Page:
COLORLINES: DREAM VOTE LOOMS AS PRESSURE BUILDS

December 2, 2010 ColorLines Direct | Published by the Applied Research
Center

Senate
Negotiations Narrow DREAM Act’s Scope as Vote Nears

Legislators are jockeying and the White House is weighing in big as both chambers ready a
lame-duck vote. Julianne Hing is following the action.
For up to the moment news on the DREAM Act visit colorlines.com/dream

A
Conversation with Harry Belafonte on Race and Politics Today

The music legend and human rights icon sits down with ColorLines publisher
Rinku Sen.
Also: Harry
Belafonte’s Love for Racial Justice—and Radical
Muppets

The AIDS
Epidemic Has Always Been Defined by What We Don’t Know

On World AIDS Day, three black Americans look back on decades of
misunderstanding about HIV.
D.C.’s
Trading Games Leave Working People Out
While jobless workers
wait for relief, the White House compromises away any hopes.
“Don’t Ask, Don’t Tell” Gets Old With New
Marines

The military ban overwhelmingly impacts black
women.
Victoria’s
Secret Saves Dark Skinned Models for “Wild Things” Segment

This year’s annual fashion show included
indigenous dance. Concerned? We are too.
Woman Who Confronted Obama Now Out of a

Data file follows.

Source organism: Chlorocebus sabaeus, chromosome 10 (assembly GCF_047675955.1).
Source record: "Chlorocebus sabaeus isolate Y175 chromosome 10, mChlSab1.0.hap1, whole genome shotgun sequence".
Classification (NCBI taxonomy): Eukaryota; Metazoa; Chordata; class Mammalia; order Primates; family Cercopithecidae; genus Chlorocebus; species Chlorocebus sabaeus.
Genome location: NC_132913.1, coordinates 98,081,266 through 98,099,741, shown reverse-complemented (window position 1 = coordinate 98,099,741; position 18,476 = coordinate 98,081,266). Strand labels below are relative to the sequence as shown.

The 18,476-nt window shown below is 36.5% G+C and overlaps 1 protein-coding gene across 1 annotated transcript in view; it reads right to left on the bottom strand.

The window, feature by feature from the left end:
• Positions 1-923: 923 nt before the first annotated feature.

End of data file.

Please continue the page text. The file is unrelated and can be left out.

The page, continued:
Job

Valerie Hart infamously told the president that she’s
tired of defending him.
Report: New York’s Truancy Policies That Punish Parents Don’t
Work

Schools should spend their resources on better data
collection and proactively supportive, instead of punitive, outreach.
Art and Activism Come Together to Make DREAM a
Reality

The fight to pass the DREAM Act moves from
Congress to the canvas.
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HATEWATCH: TALLY GROWS OF VIEWERS MOVED TO VIOLENCE BY BECK’S RANTS

Tally Grows of Viewers Moved to Violence by Beck’s Rants

by Leah Nelson  December 1, 2010
Through countless diagrams and diatribes, chalk-wielding Fox News commentator Glenn Beck has made it his mission to inform his audience that left-wing progressives are purportedly on the brink of revolution. Many of Beck’s fans take him seriously. In the past two years, at least three have decided the best response to his warnings is violence.
Kenneth B. Kimbley Jr. of Spirit Lake, Idaho, is the latest to face prison time for interpreting Beck’s rants as a call to action.
Kimbley claims to be the leader of the Brotherhood of America Patriots, an extreme-right militia whose mission, he says, is to “resist in the event the government started rounding up the patriots” and to stand up in the face of foreign invasions or societal breakdowns. (Authorities believe Kimbley’s group was tiny.) At the time of his arrest in July, Kimbley had 20,000 rounds of ammunition, a stock of firearms, and materials he planned to use to construct grenades, according to court documents.